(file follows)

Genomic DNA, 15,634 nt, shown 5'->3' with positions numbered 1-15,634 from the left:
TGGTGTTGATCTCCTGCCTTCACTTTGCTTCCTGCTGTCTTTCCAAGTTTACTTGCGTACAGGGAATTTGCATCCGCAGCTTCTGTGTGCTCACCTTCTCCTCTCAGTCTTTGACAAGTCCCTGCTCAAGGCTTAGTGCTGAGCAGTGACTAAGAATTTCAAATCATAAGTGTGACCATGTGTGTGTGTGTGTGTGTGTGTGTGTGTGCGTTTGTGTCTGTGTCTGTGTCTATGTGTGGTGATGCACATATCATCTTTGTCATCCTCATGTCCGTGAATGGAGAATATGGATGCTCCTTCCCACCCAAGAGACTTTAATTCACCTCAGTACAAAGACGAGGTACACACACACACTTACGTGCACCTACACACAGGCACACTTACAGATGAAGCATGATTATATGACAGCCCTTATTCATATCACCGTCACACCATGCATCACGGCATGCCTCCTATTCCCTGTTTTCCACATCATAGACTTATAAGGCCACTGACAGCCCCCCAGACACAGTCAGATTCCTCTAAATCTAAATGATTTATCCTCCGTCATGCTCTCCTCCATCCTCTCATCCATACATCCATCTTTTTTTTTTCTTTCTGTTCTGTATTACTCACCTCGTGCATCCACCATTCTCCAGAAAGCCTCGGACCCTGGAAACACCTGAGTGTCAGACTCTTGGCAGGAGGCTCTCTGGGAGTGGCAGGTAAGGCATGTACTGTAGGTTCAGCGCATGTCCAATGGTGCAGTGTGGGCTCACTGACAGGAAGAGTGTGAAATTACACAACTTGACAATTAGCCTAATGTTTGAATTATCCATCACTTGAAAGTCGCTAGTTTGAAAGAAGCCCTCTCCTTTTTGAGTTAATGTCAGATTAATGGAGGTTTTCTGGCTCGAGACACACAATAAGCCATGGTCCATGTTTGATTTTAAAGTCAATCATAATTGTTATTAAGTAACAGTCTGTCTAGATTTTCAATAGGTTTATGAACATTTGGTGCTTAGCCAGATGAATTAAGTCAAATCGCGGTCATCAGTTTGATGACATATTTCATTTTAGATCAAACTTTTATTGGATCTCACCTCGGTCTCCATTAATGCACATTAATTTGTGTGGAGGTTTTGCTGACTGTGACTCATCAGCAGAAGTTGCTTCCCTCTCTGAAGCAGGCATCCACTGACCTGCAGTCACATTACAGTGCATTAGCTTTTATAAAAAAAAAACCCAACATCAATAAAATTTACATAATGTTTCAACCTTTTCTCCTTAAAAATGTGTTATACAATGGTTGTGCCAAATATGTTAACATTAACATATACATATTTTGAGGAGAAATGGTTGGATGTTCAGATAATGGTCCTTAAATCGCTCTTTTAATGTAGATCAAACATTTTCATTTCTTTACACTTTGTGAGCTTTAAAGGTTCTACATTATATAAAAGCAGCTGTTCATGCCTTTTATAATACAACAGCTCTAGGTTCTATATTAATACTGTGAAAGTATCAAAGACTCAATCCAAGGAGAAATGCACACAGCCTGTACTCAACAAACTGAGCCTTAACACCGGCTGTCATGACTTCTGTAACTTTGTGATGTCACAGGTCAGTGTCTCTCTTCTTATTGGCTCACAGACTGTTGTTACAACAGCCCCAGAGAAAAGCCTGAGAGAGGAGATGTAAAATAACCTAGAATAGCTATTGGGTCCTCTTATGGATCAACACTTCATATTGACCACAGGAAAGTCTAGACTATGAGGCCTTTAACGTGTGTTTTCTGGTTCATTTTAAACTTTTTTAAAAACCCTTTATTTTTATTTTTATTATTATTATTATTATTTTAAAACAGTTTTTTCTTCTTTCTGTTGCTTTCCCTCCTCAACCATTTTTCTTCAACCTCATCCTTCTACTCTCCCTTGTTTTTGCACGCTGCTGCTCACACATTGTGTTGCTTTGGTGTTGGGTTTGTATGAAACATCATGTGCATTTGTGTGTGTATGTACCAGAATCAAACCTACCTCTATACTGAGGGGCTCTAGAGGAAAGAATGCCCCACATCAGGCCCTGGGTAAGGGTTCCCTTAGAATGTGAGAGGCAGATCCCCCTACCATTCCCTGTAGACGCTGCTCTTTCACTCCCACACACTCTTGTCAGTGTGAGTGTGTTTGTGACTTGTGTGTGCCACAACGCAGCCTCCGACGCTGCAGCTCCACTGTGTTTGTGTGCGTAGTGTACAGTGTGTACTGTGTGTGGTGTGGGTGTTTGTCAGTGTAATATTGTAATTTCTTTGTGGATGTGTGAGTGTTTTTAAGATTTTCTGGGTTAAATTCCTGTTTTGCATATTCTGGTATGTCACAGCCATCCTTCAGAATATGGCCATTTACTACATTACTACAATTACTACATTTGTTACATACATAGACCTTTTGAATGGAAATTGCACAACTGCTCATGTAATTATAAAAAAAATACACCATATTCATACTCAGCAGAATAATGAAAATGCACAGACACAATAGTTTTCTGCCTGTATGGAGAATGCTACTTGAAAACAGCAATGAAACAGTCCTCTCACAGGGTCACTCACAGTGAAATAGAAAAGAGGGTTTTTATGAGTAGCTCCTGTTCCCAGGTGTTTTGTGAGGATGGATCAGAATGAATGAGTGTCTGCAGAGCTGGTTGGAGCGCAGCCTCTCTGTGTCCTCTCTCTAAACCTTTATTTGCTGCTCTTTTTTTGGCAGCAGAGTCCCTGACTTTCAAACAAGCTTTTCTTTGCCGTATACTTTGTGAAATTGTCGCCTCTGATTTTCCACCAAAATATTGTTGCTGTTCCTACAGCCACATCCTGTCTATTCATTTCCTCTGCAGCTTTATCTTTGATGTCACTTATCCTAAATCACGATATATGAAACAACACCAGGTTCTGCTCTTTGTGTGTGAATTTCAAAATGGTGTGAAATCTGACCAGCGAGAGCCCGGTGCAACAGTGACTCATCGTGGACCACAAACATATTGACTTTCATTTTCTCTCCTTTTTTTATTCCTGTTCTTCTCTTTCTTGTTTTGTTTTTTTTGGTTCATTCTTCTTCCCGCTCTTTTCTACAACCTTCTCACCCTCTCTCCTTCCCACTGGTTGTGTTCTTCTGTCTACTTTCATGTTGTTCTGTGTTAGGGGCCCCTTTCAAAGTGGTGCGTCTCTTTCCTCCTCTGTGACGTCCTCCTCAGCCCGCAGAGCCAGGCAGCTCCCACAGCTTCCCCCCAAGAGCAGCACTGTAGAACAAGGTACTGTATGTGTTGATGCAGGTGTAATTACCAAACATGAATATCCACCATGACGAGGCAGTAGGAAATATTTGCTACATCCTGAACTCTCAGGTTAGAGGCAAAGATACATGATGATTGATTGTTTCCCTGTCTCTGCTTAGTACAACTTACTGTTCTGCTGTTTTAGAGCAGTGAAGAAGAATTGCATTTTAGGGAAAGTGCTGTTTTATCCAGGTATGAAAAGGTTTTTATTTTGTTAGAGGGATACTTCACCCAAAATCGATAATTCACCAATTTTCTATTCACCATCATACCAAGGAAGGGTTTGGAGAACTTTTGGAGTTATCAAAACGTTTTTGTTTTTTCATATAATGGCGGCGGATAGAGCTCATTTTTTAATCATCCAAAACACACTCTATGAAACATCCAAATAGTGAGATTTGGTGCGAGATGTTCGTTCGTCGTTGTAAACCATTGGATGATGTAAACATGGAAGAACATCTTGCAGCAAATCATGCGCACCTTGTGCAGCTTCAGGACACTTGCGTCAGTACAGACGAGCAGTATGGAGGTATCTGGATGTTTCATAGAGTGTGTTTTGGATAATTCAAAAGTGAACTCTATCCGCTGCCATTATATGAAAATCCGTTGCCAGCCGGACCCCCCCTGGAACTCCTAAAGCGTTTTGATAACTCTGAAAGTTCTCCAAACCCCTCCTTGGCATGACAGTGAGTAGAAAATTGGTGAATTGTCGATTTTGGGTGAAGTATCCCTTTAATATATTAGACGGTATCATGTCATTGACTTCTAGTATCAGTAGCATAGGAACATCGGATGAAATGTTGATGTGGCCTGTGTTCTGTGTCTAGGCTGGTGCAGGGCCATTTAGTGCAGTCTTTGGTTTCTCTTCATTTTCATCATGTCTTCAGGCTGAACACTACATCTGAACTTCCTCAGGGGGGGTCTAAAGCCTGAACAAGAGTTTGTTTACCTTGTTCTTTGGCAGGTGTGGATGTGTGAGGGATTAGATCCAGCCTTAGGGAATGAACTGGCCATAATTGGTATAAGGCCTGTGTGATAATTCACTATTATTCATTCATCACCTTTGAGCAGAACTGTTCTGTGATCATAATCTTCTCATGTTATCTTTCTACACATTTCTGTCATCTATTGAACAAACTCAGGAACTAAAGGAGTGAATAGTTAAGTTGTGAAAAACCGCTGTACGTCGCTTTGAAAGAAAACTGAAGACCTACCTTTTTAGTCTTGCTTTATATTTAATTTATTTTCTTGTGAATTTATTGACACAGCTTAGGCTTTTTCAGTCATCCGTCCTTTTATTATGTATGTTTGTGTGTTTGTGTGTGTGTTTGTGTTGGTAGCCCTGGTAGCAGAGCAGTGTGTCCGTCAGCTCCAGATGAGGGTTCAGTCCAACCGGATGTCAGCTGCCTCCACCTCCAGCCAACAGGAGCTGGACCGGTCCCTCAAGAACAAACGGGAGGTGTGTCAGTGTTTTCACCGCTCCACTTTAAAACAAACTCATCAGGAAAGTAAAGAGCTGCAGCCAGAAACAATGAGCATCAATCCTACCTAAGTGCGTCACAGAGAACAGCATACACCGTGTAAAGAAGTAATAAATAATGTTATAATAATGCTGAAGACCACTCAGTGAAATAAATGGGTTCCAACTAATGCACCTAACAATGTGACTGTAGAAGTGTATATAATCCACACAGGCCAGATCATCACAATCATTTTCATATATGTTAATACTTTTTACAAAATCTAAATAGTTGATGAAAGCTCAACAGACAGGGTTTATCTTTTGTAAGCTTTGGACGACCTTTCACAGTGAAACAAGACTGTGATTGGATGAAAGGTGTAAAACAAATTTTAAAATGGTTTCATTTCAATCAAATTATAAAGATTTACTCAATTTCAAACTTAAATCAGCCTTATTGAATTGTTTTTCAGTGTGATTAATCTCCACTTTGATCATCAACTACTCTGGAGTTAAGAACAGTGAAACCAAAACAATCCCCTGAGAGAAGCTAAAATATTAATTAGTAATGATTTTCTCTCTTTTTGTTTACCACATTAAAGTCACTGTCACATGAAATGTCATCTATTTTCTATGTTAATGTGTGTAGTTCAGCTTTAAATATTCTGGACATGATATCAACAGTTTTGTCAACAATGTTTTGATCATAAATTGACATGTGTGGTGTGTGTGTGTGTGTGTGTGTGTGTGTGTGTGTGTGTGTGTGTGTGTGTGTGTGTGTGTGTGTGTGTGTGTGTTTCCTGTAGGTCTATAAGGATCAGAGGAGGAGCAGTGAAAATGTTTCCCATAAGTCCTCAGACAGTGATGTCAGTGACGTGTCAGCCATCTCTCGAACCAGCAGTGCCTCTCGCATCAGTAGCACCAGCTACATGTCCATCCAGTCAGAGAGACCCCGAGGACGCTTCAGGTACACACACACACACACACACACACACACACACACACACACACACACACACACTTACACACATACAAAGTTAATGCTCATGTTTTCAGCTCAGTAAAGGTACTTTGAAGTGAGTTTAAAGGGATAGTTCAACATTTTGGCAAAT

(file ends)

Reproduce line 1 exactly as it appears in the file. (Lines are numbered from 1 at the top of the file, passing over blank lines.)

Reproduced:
Genomic DNA, 15,634 nt, shown 5'->3' with positions numbered 1-15,634 from the left: